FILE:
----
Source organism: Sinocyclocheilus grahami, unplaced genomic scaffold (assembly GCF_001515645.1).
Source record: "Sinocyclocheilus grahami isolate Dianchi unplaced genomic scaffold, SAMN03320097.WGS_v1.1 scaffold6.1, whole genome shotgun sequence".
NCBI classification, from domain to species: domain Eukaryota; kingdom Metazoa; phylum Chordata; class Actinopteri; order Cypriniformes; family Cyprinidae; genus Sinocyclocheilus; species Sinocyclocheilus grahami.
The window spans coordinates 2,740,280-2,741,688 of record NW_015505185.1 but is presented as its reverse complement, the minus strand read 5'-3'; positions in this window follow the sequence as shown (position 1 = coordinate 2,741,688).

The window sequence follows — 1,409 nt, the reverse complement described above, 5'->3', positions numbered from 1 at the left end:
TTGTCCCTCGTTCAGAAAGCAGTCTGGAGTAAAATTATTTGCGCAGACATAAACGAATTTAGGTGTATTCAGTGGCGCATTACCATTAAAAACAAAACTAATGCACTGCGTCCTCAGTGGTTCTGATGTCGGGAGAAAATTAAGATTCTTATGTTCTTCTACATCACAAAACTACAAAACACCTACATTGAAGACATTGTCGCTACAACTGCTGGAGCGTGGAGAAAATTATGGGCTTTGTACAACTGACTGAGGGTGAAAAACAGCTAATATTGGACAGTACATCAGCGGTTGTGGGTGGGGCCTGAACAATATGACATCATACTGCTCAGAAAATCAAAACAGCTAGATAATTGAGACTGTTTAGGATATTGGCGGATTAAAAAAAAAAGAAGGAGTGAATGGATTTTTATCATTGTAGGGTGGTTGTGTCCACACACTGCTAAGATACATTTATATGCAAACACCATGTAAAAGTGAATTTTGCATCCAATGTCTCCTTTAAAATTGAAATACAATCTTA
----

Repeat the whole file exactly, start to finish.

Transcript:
Source organism: Sinocyclocheilus grahami, unplaced genomic scaffold (assembly GCF_001515645.1).
Source record: "Sinocyclocheilus grahami isolate Dianchi unplaced genomic scaffold, SAMN03320097.WGS_v1.1 scaffold6.1, whole genome shotgun sequence".
NCBI classification, from domain to species: domain Eukaryota; kingdom Metazoa; phylum Chordata; class Actinopteri; order Cypriniformes; family Cyprinidae; genus Sinocyclocheilus; species Sinocyclocheilus grahami.
The window spans coordinates 2,740,280-2,741,688 of record NW_015505185.1 but is presented as its reverse complement, the minus strand read 5'-3'; positions in this window follow the sequence as shown (position 1 = coordinate 2,741,688).

The window sequence follows — 1,409 nt, the reverse complement described above, 5'->3', positions numbered from 1 at the left end:
TTGTCCCTCGTTCAGAAAGCAGTCTGGAGTAAAATTATTTGCGCAGACATAAACGAATTTAGGTGTATTCAGTGGCGCATTACCATTAAAAACAAAACTAATGCACTGCGTCCTCAGTGGTTCTGATGTCGGGAGAAAATTAAGATTCTTATGTTCTTCTACATCACAAAACTACAAAACACCTACATTGAAGACATTGTCGCTACAACTGCTGGAGCGTGGAGAAAATTATGGGCTTTGTACAACTGACTGAGGGTGAAAAACAGCTAATATTGGACAGTACATCAGCGGTTGTGGGTGGGGCCTGAACAATATGACATCATACTGCTCAGAAAATCAAAACAGCTAGATAATTGAGACTGTTTAGGATATTGGCGGATTAAAAAAAAAAGAAGGAGTGAATGGATTTTTATCATTGTAGGGTGGTTGTGTCCACACACTGCTAAGATACATTTATATGCAAACACCATGTAAAAGTGAATTTTGCATCCAATGTCTCCTTTAAAATTGAAATACAATCTTA